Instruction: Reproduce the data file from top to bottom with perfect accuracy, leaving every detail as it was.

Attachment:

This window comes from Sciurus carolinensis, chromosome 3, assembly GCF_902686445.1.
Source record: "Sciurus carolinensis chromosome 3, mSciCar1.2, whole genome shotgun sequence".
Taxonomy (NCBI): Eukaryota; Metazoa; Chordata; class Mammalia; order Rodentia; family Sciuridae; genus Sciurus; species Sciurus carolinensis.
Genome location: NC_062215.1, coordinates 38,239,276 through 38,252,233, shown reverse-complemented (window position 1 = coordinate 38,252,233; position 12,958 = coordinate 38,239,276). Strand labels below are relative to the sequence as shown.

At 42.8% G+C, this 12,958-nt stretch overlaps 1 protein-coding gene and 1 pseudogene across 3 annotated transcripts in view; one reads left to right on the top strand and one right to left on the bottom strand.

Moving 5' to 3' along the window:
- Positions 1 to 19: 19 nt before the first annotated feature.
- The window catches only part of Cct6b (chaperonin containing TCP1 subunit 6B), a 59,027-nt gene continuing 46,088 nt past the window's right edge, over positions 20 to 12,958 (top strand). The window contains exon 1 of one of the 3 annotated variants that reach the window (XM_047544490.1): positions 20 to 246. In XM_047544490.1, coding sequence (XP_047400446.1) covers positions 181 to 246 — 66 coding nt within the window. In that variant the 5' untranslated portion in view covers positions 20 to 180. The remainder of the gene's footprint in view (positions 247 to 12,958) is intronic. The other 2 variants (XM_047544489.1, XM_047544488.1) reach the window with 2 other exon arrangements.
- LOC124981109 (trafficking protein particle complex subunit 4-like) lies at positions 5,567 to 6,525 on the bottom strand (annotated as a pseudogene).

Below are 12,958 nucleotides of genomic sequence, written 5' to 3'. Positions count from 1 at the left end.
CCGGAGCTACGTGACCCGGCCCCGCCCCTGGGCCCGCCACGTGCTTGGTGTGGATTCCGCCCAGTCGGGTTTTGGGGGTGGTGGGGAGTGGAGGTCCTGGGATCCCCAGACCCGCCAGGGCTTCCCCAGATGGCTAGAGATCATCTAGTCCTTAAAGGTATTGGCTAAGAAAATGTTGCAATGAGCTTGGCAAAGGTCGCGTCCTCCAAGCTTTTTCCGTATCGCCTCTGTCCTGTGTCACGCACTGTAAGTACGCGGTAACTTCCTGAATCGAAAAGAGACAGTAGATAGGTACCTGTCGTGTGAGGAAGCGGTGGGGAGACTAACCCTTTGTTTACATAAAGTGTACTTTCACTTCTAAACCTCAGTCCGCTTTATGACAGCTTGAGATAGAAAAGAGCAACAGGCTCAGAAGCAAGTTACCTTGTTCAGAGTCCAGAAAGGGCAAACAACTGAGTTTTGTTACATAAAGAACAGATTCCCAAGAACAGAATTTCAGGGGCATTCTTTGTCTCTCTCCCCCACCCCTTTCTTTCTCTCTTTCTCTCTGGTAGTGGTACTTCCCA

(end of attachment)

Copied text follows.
This window comes from Sciurus carolinensis, chromosome 3, assembly GCF_902686445.1.
Source record: "Sciurus carolinensis chromosome 3, mSciCar1.2, whole genome shotgun sequence".
Taxonomy (NCBI): Eukaryota; Metazoa; Chordata; class Mammalia; order Rodentia; family Sciuridae; genus Sciurus; species Sciurus carolinensis.
Genome location: NC_062215.1, coordinates 38,239,276 through 38,252,233, shown reverse-complemented (window position 1 = coordinate 38,252,233; position 12,958 = coordinate 38,239,276). Strand labels below are relative to the sequence as shown.

At 42.8% G+C, this 12,958-nt stretch overlaps 1 protein-coding gene and 1 pseudogene across 3 annotated transcripts in view; one reads left to right on the top strand and one right to left on the bottom strand.

Moving 5' to 3' along the window:
- Positions 1 to 19: 19 nt before the first annotated feature.
- The window catches only part of Cct6b (chaperonin containing TCP1 subunit 6B), a 59,027-nt gene continuing 46,088 nt past the window's right edge, over positions 20 to 12,958 (top strand). The window contains exon 1 of one of the 3 annotated variants that reach the window (XM_047544490.1): positions 20 to 246. In XM_047544490.1, coding sequence (XP_047400446.1) covers positions 181 to 246 — 66 coding nt within the window. In that variant the 5' untranslated portion in view covers positions 20 to 180. The remainder of the gene's footprint in view (positions 247 to 12,958) is intronic. The other 2 variants (XM_047544489.1, XM_047544488.1) reach the window with 2 other exon arrangements.
- LOC124981109 (trafficking protein particle complex subunit 4-like) lies at positions 5,567 to 6,525 on the bottom strand (annotated as a pseudogene).

Below are 12,958 nucleotides of genomic sequence, written 5' to 3'. Positions count from 1 at the left end.
CCGGAGCTACGTGACCCGGCCCCGCCCCTGGGCCCGCCACGTGCTTGGTGTGGATTCCGCCCAGTCGGGTTTTGGGGGTGGTGGGGAGTGGAGGTCCTGGGATCCCCAGACCCGCCAGGGCTTCCCCAGATGGCTAGAGATCATCTAGTCCTTAAAGGTATTGGCTAAGAAAATGTTGCAATGAGCTTGGCAAAGGTCGCGTCCTCCAAGCTTTTTCCGTATCGCCTCTGTCCTGTGTCACGCACTGTAAGTACGCGGTAACTTCCTGAATCGAAAAGAGACAGTAGATAGGTACCTGTCGTGTGAGGAAGCGGTGGGGAGACTAACCCTTTGTTTACATAAAGTGTACTTTCACTTCTAAACCTCAGTCCGCTTTATGACAGCTTGAGATAGAAAAGAGCAACAGGCTCAGAAGCAAGTTACCTTGTTCAGAGTCCAGAAAGGGCAAACAACTGAGTTTTGTTACATAAAGAACAGATTCCCAAGAACAGAATTTCAGGGGCATTCTTTGTCTCTCTCCCCCACCCCTTTCTTTCTCTCTTTCTCTCTGGTAGTGGTACTTCCCA